“My first salary – I gave it to my mom. And I felt it, even if she didn’t say it, that she was happy, and it’s one of the best feelings in the world.”
“I serve as the secretary for the UB High School. It’s like you’re a mom. You have to be concerned about everything, about everyone – the classrooms, uniforms, leaking pipes, activities, everything. But I like it. It teaches me kindness and respect.”
"Someday, I’d like to write something – a story, a novel, a book – that can resonate with people and move them. I’m a graduate of AB English, and I have seen how powerful literature can be. I want to be part of the movement.”
What's your preference in literature?
“I’m particularly drawn to fiction. A fictional setting laced with traces of reality – it just astounds me, and I find the irony interesting. I like Edgar Allan Poe's poetry. Most of his works are tragic, yet they inspire. I’m fascinated by Jonathan Swift’s ‘Gulliver’s Travels.’ I want to travel on a cruise, immerse myself in the different cultures of the world."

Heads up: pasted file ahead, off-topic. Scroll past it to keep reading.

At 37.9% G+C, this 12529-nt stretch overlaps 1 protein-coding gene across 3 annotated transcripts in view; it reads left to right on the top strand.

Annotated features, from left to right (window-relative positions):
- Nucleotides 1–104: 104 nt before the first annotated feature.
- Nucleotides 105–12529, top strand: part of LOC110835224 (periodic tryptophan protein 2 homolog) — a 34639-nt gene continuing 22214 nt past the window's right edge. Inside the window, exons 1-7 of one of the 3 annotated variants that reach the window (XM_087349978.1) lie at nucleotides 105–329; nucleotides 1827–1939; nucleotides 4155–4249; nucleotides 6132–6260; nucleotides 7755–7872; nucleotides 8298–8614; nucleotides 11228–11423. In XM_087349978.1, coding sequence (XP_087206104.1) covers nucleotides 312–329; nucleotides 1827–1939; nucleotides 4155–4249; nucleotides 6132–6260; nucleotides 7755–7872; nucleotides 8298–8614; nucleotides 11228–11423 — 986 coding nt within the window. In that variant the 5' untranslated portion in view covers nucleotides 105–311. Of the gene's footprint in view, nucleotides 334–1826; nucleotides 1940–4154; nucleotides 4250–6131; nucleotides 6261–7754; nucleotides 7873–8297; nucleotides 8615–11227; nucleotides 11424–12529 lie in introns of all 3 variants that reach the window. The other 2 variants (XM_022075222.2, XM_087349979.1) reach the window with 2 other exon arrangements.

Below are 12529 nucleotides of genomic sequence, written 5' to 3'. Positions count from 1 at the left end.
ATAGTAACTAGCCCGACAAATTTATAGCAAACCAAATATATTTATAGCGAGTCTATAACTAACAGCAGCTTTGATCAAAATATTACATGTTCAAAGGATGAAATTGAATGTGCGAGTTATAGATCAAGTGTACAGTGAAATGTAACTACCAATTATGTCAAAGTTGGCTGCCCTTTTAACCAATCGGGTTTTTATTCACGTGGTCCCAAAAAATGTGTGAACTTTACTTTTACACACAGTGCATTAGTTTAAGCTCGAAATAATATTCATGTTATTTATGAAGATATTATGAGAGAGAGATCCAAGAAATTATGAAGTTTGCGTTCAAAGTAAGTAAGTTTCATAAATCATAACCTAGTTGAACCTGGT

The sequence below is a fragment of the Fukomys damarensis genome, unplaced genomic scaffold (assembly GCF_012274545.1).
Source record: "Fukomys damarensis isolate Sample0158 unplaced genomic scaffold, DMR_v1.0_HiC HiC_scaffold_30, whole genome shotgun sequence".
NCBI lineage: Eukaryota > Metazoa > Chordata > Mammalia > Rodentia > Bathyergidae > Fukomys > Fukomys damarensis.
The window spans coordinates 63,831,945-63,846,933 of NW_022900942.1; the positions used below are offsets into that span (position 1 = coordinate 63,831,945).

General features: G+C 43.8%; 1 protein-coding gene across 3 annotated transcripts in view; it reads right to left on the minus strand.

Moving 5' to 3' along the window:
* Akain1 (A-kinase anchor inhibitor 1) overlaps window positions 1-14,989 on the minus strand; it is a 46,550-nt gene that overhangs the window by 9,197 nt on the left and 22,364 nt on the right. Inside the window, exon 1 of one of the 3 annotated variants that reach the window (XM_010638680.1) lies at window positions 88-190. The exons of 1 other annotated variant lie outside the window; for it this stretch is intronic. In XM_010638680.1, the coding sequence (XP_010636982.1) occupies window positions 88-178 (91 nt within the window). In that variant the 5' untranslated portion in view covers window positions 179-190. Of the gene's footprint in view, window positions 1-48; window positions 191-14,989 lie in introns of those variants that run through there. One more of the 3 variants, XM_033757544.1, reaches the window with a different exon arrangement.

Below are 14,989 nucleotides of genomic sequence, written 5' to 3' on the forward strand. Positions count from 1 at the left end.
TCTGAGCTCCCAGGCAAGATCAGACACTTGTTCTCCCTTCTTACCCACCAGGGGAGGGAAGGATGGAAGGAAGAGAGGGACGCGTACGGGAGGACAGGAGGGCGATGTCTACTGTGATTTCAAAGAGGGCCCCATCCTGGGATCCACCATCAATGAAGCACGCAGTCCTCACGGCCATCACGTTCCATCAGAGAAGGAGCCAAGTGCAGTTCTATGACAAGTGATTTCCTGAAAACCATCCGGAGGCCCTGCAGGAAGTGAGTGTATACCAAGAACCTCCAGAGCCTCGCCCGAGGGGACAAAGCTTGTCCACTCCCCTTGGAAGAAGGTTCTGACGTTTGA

What are you most fearless about?
"I’m bold at making decisions, I stand my ground, and I’m not one for a pity party."
What's your preference in music?
"I like country music.”
The Country Music Association Awards will happen in November. In honor of the ceremony, what are your two favorite country tracks?
“Kenny Rogers’ ‘The Gambler’ and a song called ‘Divorce’. ‘The Gambler’ has reference to poker and life, rolled into a metaphor. It talks about when to walk away or when to run and knowing what to throw away and what to keep. ‘Divorce’ is a reflection of the sad reality of divorce. Part of the song goes, Our little boy is four years old and quite a little man/So we spell out the words we don’t want him to understand… He thinks custody spells fun or play/I spell out the hurtin’ words/And I turn my head when I speak/‘Cause I can’t spell away this hurt/That’s drippin’ down my cheek.”
What’s your ultimate aspiration in life?
“To be able to make a difference in the lives of the people around me.”
Photo by RENE PASCUA
Interview & Text by RONA LIN